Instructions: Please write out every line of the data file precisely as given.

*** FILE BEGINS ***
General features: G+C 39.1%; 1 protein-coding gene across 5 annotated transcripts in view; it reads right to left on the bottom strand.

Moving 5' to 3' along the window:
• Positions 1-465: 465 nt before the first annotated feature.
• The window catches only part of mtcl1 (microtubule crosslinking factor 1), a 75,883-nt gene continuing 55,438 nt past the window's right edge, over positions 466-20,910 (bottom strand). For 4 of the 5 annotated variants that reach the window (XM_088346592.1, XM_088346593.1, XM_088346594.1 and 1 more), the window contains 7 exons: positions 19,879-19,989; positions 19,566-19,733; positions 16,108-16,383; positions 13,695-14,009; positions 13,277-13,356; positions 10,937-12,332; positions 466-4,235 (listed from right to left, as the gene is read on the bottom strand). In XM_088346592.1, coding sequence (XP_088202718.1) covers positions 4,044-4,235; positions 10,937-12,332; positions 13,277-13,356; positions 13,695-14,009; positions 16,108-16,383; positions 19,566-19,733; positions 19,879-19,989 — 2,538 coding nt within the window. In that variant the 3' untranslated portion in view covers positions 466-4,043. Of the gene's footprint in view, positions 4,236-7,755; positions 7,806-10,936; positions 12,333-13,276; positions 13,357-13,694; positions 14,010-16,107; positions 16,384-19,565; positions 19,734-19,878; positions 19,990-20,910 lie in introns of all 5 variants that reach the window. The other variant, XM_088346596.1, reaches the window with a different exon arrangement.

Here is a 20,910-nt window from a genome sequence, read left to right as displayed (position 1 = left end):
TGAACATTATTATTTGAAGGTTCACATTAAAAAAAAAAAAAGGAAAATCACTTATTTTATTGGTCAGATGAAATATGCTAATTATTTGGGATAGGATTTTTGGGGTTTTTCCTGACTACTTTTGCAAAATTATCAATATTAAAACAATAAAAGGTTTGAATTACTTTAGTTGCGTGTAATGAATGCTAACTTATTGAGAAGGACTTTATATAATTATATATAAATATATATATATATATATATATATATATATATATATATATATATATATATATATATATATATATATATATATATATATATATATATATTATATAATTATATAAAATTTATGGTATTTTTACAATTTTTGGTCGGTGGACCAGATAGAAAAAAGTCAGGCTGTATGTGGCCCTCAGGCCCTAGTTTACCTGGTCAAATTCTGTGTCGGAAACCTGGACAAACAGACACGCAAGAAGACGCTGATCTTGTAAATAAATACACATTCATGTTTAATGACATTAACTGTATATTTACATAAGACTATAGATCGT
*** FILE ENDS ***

General features: G+C 39.1%; 1 protein-coding gene across 5 annotated transcripts in view; it reads right to left on the bottom strand.

Moving 5' to 3' along the window:
• Positions 1-465: 465 nt before the first annotated feature.
• The window catches only part of mtcl1 (microtubule crosslinking factor 1), a 75,883-nt gene continuing 55,438 nt past the window's right edge, over positions 466-20,910 (bottom strand). For 4 of the 5 annotated variants that reach the window (XM_088346592.1, XM_088346593.1, XM_088346594.1 and 1 more), the window contains 7 exons: positions 19,879-19,989; positions 19,566-19,733; positions 16,108-16,383; positions 13,695-14,009; positions 13,277-13,356; positions 10,937-12,332; positions 466-4,235 (listed from right to left, as the gene is read on the bottom strand). In XM_088346592.1, coding sequence (XP_088202718.1) covers positions 4,044-4,235; positions 10,937-12,332; positions 13,277-13,356; positions 13,695-14,009; positions 16,108-16,383; positions 19,566-19,733; positions 19,879-19,989 — 2,538 coding nt within the window. In that variant the 3' untranslated portion in view covers positions 466-4,043. Of the gene's footprint in view, positions 4,236-7,755; positions 7,806-10,936; positions 12,333-13,276; positions 13,357-13,694; positions 14,010-16,107; positions 16,384-19,565; positions 19,734-19,878; positions 19,990-20,910 lie in introns of all 5 variants that reach the window. The other variant, XM_088346596.1, reaches the window with a different exon arrangement.

Here is a 20,910-nt window from a genome sequence, read left to right as displayed (position 1 = left end):
TGAACATTATTATTTGAAGGTTCACATTAAAAAAAAAAAAAGGAAAATCACTTATTTTATTGGTCAGATGAAATATGCTAATTATTTGGGATAGGATTTTTGGGGTTTTTCCTGACTACTTTTGCAAAATTATCAATATTAAAACAATAAAAGGTTTGAATTACTTTAGTTGCGTGTAATGAATGCTAACTTATTGAGAAGGACTTTATATAATTATATATAAATATATATATATATATATATATATATATATATATATATATATATATATATATATATATATATATATATATATATATATATATATATATTATATAATTATATAAAATTTATGGTATTTTTACAATTTTTGGTCGGTGGACCAGATAGAAAAAAGTCAGGCTGTATGTGGCCCTCAGGCCCTAGTTTACCTGGTCAAATTCTGTGTCGGAAACCTGGACAAACAGACACGCAAGAAGACGCTGATCTTGTAAATAAATACACATTCATGTTTAATGACATTAACTGTATATTTACATAAGACTATAGATCGT